Increased Surfactant Protein-A Levels in Patients with Newly Diagnosed Idiopathic Pulmonary Fibrosis

David S. Phelps, Todd M. Umstead, Mayra Mejia, Guillermo Carrillo, Annie Pardo, Moises Selman

Research output: Contribution to journalArticlepeer-review

46 Scopus citations


Study objectives: To measure surfactant protein-A (SP-A) in the BAL of patients with idiopathic pulmonary fibrosis (IPF). Design: We examined SP-A in BAL and lung tissue of patients with IPF who met the stricter recommended criteria for IPF at the time of diagnosis and prior to the beginning of treatment. Patients: Twenty-six patients with IPF confirmed at biopsy and 22 patients with hypersensitivity pneumonitis (HP) were compared with 9 normal volunteers. Interventions: All patients were subjected to pulmonary function testing, BAL, and lung biopsy prior to the beginning of treatment. Measurements and results: We measured SP-A in BAL fluids and performed SP-A immunohistochemistry on lung specimens. Lung tissues of patients with IPF showed extensive type II cell hyperplasia, usually containing greatly increased levels of immunoreactive SP-A. By enzyme-linked immunosorbent assay, we found a twofold increase over normal values in BAL SP-A without changes in total phospholipids. These data were in agreement with semiquantitative assessments of SP-A by protein immunoblotting and by Western blotting of sodium dodecyl sulfate gels. Patients with HP exhibited a threefold increase of BAL SP-A. Conclusions: The reasons for the difference between our results and previously published reports describing decreased SP-A levels in IPF is not clear. It may relate to the stricter criteria for diagnosis, the absence of treatment prior to BAL, differences in the patient population, or to other methodologic differences.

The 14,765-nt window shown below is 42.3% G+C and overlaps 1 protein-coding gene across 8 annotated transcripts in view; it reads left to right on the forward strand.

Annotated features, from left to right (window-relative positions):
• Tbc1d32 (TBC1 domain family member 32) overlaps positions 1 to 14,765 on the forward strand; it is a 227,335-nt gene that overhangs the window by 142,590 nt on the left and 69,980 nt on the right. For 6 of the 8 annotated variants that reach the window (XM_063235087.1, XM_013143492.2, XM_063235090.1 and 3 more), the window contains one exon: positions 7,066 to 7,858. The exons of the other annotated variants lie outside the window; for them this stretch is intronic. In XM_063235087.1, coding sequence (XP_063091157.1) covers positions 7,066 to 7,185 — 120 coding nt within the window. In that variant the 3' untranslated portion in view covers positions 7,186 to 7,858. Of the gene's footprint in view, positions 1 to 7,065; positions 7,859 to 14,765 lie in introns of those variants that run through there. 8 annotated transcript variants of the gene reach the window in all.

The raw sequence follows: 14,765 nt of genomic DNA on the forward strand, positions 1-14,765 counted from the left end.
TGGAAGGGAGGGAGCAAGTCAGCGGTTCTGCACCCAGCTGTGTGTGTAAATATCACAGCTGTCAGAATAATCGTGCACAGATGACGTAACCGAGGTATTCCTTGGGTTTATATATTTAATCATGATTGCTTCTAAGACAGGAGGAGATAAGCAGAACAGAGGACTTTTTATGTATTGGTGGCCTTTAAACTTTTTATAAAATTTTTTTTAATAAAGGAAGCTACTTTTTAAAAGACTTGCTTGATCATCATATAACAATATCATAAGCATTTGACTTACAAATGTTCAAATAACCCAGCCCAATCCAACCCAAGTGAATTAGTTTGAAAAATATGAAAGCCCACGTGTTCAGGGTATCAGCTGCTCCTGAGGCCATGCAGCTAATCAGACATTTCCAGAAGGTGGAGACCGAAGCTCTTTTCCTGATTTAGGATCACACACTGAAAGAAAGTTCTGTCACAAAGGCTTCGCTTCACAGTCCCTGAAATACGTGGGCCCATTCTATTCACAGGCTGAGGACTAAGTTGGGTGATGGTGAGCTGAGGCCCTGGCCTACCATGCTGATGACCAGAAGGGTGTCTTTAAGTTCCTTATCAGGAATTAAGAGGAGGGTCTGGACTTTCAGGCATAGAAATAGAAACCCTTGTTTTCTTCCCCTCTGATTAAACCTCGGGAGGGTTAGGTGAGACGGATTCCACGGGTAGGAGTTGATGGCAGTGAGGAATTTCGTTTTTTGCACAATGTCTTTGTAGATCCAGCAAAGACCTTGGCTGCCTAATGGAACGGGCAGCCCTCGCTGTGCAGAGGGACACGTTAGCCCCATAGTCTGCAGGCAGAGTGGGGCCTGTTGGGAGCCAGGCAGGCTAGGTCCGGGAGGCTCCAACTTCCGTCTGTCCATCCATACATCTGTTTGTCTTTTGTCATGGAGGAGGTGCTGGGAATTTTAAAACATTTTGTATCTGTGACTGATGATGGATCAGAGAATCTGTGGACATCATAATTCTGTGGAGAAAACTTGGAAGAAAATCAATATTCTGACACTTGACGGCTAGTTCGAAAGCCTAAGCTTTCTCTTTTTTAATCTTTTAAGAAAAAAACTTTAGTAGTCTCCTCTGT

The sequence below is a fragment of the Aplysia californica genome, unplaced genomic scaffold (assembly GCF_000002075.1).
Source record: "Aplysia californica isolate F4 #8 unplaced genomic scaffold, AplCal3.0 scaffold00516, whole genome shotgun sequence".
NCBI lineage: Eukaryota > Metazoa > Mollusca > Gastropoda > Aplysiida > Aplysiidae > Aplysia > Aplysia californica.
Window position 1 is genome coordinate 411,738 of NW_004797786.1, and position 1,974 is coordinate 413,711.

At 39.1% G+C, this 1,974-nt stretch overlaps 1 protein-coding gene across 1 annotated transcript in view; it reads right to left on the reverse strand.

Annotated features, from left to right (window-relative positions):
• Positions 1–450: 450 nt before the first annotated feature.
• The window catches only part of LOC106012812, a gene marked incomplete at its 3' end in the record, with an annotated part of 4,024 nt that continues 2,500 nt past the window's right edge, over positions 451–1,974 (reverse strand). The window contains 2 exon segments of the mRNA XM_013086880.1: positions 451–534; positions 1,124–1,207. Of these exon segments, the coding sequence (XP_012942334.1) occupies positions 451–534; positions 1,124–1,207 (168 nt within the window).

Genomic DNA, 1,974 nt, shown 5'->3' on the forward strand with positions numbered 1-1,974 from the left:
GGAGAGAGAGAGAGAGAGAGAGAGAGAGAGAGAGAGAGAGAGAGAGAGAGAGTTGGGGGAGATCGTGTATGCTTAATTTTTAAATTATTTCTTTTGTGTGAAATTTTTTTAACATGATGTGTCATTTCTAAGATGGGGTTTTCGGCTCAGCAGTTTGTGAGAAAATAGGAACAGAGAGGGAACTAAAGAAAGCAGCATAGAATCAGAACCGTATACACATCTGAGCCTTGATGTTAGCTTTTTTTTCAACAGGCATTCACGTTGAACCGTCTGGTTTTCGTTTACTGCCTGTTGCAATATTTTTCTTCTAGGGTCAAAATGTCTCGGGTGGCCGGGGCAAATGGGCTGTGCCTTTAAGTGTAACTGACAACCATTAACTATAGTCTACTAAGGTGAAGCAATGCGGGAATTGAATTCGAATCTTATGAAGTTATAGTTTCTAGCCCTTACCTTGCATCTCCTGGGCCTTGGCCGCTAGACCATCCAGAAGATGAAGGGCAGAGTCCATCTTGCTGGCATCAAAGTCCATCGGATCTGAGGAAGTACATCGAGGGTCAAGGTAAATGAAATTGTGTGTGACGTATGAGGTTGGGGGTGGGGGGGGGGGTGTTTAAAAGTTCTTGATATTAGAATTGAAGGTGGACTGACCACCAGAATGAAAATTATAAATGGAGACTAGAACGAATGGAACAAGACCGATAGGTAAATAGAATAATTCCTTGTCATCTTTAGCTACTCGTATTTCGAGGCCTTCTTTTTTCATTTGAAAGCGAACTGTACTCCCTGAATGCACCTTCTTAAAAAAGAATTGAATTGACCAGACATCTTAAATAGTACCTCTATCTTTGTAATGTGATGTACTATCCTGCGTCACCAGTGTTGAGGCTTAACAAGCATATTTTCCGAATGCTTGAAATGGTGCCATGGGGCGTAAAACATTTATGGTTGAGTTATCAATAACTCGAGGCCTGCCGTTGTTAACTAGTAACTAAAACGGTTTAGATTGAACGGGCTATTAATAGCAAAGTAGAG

Original languageEnglish (US)
Pages (from-to)617-625
Number of pages9
Issue number2
StatePublished - Feb 2004

All Science Journal Classification (ASJC) codes

  • Pulmonary and Respiratory Medicine
  • Critical Care and Intensive Care Medicine
  • Cardiology and Cardiovascular Medicine


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